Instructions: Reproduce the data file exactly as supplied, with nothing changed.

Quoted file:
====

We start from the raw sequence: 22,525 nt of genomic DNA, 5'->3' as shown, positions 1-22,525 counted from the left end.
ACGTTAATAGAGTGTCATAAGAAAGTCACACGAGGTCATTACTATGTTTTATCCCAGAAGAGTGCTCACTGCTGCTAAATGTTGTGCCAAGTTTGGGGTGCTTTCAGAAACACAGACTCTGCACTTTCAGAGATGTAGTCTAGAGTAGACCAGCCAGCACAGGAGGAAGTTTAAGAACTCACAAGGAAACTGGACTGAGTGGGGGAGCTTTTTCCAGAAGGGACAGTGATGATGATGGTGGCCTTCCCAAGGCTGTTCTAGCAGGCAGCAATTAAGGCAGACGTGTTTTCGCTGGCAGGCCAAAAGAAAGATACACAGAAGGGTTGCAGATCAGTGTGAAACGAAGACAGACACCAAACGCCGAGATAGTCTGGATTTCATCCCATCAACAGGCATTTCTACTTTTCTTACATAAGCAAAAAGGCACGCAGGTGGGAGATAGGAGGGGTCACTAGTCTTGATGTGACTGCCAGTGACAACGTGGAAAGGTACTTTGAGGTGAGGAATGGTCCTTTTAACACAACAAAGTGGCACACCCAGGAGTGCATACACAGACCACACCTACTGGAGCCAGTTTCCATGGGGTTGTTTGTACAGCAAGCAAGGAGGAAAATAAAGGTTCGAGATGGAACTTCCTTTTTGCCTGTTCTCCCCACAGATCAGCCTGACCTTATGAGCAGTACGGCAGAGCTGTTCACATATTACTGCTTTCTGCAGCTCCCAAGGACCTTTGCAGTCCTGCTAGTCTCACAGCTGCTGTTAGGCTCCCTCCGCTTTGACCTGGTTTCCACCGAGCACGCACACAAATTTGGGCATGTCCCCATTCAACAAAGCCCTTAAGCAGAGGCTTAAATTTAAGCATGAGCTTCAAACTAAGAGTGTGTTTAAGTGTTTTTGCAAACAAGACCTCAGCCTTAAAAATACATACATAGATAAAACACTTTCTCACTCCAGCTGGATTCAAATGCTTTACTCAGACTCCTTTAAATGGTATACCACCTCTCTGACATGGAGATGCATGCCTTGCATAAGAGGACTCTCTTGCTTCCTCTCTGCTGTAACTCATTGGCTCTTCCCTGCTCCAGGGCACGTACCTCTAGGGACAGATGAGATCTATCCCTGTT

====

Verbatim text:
We start from the raw sequence: 22,525 nt of genomic DNA, 5'->3' as shown, positions 1-22,525 counted from the left end.
ACGTTAATAGAGTGTCATAAGAAAGTCACACGAGGTCATTACTATGTTTTATCCCAGAAGAGTGCTCACTGCTGCTAAATGTTGTGCCAAGTTTGGGGTGCTTTCAGAAACACAGACTCTGCACTTTCAGAGATGTAGTCTAGAGTAGACCAGCCAGCACAGGAGGAAGTTTAAGAACTCACAAGGAAACTGGACTGAGTGGGGGAGCTTTTTCCAGAAGGGACAGTGATGATGATGGTGGCCTTCCCAAGGCTGTTCTAGCAGGCAGCAATTAAGGCAGACGTGTTTTCGCTGGCAGGCCAAAAGAAAGATACACAGAAGGGTTGCAGATCAGTGTGAAACGAAGACAGACACCAAACGCCGAGATAGTCTGGATTTCATCCCATCAACAGGCATTTCTACTTTTCTTACATAAGCAAAAAGGCACGCAGGTGGGAGATAGGAGGGGTCACTAGTCTTGATGTGACTGCCAGTGACAACGTGGAAAGGTACTTTGAGGTGAGGAATGGTCCTTTTAACACAACAAAGTGGCACACCCAGGAGTGCATACACAGACCACACCTACTGGAGCCAGTTTCCATGGGGTTGTTTGTACAGCAAGCAAGGAGGAAAATAAAGGTTCGAGATGGAACTTCCTTTTTGCCTGTTCTCCCCACAGATCAGCCTGACCTTATGAGCAGTACGGCAGAGCTGTTCACATATTACTGCTTTCTGCAGCTCCCAAGGACCTTTGCAGTCCTGCTAGTCTCACAGCTGCTGTTAGGCTCCCTCCGCTTTGACCTGGTTTCCACCGAGCACGCACACAAATTTGGGCATGTCCCCATTCAACAAAGCCCTTAAGCAGAGGCTTAAATTTAAGCATGAGCTTCAAACTAAGAGTGTGTTTAAGTGTTTTTGCAAACAAGACCTCAGCCTTAAAAATACATACATAGATAAAACACTTTCTCACTCCAGCTGGATTCAAATGCTTTACTCAGACTCCTTTAAATGGTATACCACCTCTCTGACATGGAGATGCATGCCTTGCATAAGAGGACTCTCTTGCTTCCTCTCTGCTGTAACTCATTGGCTCTTCCCTGCTCCAGGGCACGTACCTCTAGGGACAGATGAGATCTATCCCTGTT